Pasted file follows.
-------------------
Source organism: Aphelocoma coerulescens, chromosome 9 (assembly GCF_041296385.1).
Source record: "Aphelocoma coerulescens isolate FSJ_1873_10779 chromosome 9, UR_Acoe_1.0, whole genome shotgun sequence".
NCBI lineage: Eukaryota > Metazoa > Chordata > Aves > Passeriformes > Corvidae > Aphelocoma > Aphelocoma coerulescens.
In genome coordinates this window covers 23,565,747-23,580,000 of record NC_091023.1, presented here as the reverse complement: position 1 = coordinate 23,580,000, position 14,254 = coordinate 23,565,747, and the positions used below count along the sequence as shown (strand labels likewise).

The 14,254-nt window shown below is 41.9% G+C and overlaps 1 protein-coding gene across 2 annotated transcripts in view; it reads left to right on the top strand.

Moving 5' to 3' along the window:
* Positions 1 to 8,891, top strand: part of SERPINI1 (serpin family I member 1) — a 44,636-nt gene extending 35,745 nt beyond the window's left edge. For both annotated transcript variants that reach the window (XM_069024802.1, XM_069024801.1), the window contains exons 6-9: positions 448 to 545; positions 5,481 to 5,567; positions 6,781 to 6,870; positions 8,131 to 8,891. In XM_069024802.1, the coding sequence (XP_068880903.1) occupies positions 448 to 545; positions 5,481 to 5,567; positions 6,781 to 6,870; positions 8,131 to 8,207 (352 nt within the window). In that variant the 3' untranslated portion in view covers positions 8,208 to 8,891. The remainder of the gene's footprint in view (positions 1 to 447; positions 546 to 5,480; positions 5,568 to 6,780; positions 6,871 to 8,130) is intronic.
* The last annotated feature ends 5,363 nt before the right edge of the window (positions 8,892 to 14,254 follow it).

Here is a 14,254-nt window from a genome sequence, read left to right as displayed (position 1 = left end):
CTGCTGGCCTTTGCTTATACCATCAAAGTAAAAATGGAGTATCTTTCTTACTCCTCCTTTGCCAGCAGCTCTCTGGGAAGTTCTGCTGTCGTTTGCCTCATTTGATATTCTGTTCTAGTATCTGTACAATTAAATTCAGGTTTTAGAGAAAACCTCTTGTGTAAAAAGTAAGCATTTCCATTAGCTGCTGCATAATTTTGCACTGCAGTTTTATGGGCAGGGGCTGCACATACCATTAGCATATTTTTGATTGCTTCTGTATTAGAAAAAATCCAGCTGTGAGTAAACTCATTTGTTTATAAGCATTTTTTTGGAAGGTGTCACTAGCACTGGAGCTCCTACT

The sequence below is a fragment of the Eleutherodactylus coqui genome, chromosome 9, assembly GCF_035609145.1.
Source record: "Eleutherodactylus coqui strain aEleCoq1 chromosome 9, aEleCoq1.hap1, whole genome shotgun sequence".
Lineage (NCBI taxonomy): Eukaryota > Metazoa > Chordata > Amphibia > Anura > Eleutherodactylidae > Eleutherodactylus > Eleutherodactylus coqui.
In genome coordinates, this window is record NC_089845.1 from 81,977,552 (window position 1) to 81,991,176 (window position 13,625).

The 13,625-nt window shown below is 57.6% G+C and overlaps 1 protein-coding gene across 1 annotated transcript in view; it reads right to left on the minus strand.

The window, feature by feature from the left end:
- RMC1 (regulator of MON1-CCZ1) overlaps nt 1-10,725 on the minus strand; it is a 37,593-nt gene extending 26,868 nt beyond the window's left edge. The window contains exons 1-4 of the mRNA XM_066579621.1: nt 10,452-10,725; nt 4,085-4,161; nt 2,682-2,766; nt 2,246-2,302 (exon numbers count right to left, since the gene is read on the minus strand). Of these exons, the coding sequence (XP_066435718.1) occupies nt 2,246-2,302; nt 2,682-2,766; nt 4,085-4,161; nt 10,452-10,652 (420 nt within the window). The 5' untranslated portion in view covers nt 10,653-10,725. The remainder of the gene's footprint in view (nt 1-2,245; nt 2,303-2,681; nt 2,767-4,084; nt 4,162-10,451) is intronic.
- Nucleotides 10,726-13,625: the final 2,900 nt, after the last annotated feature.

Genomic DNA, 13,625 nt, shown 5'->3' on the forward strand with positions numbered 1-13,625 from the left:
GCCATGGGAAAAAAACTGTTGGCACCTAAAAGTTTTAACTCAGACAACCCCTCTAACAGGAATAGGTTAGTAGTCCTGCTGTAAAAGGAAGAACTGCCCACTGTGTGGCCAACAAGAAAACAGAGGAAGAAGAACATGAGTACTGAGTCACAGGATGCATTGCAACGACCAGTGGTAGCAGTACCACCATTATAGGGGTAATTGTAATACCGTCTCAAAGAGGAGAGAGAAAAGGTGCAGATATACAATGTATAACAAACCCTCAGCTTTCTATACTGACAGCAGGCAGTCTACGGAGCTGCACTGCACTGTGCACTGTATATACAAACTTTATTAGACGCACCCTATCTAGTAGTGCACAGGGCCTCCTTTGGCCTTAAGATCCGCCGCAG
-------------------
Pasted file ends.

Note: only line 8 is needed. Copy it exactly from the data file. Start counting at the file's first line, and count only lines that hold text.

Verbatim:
* The last annotated feature ends 5,363 nt before the right edge of the window (positions 8,892 to 14,254 follow it).